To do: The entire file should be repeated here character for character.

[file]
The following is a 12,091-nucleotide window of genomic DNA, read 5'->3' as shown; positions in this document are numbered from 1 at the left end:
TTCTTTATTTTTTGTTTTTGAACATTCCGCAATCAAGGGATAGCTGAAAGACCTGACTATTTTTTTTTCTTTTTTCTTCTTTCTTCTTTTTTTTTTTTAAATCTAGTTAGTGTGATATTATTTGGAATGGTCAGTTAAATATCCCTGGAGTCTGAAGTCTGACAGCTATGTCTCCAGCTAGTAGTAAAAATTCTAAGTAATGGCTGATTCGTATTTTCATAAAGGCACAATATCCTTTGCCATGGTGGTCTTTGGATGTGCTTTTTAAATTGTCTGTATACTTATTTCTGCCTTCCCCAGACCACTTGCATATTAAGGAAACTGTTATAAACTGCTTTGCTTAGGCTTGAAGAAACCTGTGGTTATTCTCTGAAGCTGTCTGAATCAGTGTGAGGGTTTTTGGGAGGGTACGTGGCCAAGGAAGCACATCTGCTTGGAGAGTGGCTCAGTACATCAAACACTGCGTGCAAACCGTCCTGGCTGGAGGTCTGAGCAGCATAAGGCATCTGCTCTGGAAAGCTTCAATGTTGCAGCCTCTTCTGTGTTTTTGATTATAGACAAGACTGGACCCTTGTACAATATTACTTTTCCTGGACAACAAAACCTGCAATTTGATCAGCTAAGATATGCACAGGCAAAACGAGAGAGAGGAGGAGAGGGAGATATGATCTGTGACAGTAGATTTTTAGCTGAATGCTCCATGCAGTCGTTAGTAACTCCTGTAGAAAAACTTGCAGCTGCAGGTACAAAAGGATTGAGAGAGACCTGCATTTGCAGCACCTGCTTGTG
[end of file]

The following is a 12,091-nucleotide window of genomic DNA, read 5'->3' as shown; positions in this document are numbered from 1 at the left end:
TTCTTTATTTTTTGTTTTTGAACATTCCGCAATCAAGGGATAGCTGAAAGACCTGACTATTTTTTTTTCTTTTTTCTTCTTTCTTCTTTTTTTTTTTTAAATCTAGTTAGTGTGATATTATTTGGAATGGTCAGTTAAATATCCCTGGAGTCTGAAGTCTGACAGCTATGTCTCCAGCTAGTAGTAAAAATTCTAAGTAATGGCTGATTCGTATTTTCATAAAGGCACAATATCCTTTGCCATGGTGGTCTTTGGATGTGCTTTTTAAATTGTCTGTATACTTATTTCTGCCTTCCCCAGACCACTTGCATATTAAGGAAACTGTTATAAACTGCTTTGCTTAGGCTTGAAGAAACCTGTGGTTATTCTCTGAAGCTGTCTGAATCAGTGTGAGGGTTTTTGGGAGGGTACGTGGCCAAGGAAGCACATCTGCTTGGAGAGTGGCTCAGTACATCAAACACTGCGTGCAAACCGTCCTGGCTGGAGGTCTGAGCAGCATAAGGCATCTGCTCTGGAAAGCTTCAATGTTGCAGCCTCTTCTGTGTTTTTGATTATAGACAAGACTGGACCCTTGTACAATATTACTTTTCCTGGACAACAAAACCTGCAATTTGATCAGCTAAGATATGCACAGGCAAAACGAGAGAGAGGAGGAGAGGGAGATATGATCTGTGACAGTAGATTTTTAGCTGAATGCTCCATGCAGTCGTTAGTAACTCCTGTAGAAAAACTTGCAGCTGCAGGTACAAAAGGATTGAGAGAGACCTGCATTTGCAGCACCTGCTTGTG